Thursday, September 29, 2011

An Unusual Encounter (3)

Below is installment number 3 of this piece of fiction.  I probably won't post any more here.  Again, your comments, feedback and criticism are appreciated.

An Unusual Encounter (3)

Chance paused as he shook the old man’s hand and said, “Mr. O’Malley, I can’t imagine who it is that I remind you of.  I grew up a good bit east of here in Southwestern Oklahoma.  As far as I know I don’t have any relatives out this way.  Maybe I just have a common face.”

“Son, do you have any relatives by the name of Charles and Nancy Hunter?”

The muscles on Chance’s face tightened at the names.  It had been many years since he’d thought about his parents who died in a wreck back in the 60’s.  He had been raised by an aunt and uncle in Oklahoma after his parents were killed.  He could barely remember them.

The wreck had occurred on some back country road in the Texas Panhandle.  His parents had been on a vacation in northern New Mexico and were on their way home.  Chance and his sister Katie had been left with their aunt and uncle who eventually became their foster parents.  The casket wasn’t even opened at the funeral because, his aunt told him, it wouldn’t do to remember them this way.  His uncle later told him they had been so mutilated by the wreck that the mortician couldn’t make them look normal.  So, Chance’s last memory of his mother and father was a tearful farewell as they pulled away from the old farmhouse where his aunt and uncle lived.  He never understood why he and Katie couldn’t go with them to New Mexico.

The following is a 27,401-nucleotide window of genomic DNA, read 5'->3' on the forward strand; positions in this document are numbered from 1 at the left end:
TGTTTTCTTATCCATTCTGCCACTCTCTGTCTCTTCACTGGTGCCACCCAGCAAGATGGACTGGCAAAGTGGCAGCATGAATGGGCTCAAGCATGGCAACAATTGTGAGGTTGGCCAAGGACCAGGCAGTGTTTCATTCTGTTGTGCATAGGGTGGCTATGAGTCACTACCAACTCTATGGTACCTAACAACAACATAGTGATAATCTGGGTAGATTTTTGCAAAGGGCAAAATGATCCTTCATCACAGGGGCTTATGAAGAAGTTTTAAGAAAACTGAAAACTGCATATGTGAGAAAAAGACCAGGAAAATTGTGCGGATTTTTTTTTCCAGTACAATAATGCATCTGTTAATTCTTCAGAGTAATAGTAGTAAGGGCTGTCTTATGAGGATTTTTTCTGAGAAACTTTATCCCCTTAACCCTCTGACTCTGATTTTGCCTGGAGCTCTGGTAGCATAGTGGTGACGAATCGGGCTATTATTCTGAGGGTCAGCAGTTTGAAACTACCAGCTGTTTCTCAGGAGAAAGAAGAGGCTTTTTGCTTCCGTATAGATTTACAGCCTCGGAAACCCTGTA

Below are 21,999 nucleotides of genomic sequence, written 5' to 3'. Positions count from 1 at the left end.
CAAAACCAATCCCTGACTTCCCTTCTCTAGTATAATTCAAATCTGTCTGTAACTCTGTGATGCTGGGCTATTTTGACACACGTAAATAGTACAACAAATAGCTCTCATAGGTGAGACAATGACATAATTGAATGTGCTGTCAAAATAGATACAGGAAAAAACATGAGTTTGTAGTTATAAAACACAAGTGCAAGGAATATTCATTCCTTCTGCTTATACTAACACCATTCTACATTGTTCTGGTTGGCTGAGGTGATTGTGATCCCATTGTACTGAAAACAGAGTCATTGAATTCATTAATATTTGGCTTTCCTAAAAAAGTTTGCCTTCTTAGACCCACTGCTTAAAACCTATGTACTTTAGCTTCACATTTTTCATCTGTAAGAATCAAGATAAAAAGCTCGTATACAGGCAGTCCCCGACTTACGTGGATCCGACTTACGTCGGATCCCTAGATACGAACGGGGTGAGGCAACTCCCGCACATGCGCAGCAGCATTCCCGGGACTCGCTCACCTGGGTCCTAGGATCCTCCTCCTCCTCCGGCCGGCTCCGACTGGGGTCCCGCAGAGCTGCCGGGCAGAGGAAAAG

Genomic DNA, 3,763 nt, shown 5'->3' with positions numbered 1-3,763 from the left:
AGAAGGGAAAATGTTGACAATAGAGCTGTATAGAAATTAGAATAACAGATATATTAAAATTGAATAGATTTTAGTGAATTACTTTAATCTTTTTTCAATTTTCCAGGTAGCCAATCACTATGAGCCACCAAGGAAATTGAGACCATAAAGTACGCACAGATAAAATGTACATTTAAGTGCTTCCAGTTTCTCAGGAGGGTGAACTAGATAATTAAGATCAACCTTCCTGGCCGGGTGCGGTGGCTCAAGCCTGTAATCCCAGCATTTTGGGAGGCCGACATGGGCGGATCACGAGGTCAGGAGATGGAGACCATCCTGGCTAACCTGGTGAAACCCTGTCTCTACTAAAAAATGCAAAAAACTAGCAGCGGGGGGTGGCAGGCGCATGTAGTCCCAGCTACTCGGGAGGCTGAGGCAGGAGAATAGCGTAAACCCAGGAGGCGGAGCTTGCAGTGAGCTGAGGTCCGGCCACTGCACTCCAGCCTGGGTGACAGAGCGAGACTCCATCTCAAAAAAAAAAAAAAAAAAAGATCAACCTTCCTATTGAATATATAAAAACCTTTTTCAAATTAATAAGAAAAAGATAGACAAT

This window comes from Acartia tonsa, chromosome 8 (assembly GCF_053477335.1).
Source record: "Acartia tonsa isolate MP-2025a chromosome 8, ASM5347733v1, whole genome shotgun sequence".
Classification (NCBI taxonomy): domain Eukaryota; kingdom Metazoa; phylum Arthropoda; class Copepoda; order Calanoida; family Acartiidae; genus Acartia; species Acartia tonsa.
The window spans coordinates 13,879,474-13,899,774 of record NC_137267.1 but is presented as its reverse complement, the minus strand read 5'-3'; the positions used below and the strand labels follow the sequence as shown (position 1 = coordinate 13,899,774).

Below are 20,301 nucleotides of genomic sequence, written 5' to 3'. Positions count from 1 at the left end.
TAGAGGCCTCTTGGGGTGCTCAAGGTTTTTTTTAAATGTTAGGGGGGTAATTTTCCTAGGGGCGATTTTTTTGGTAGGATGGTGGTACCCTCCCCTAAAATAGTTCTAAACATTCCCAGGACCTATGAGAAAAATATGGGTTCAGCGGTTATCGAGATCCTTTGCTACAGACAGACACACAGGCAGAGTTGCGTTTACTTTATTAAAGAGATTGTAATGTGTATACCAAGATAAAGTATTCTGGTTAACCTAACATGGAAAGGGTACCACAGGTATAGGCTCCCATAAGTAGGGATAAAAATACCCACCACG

The old man waited as the faraway look slowly faded from Chance’s eyes.  He knew the answer even before the soft reply, “That was my parent’s names.”

“Well, I thought it might be.  You look just like your father except your eyes.  They look like your mother’s eyes.”

“You knew my parents?”

“Yep, it was a long time ago.  Your dad, Charlie, and I were partners in a little adventure back in the mid 50’s.  When he and your mom got hitched, I got to know her too.  We were good friends even though I was nearly 30 years older than him.  I even saw you once when you were a baby.  You were born at the hospital in Hobart weren’t you?  I came and visited your folk’s right after that.”

“Chance, I’ve got a lot to tell you and it’s gonna take some time.  Why don’t you order something to eat and I’ll start.  We’ll see where things go from there.”

Chance grabbed the menu, relieved to have a minute to collect his thoughts.  He was having a hard time focusing on the items because his mind was reeling at the idea that this old man knew his parents.  He finally flagged the bartender and ordered a hamburger and fries.

The old man said, “Bring us a couple more beers with that if you would.  We may be here awhile.”

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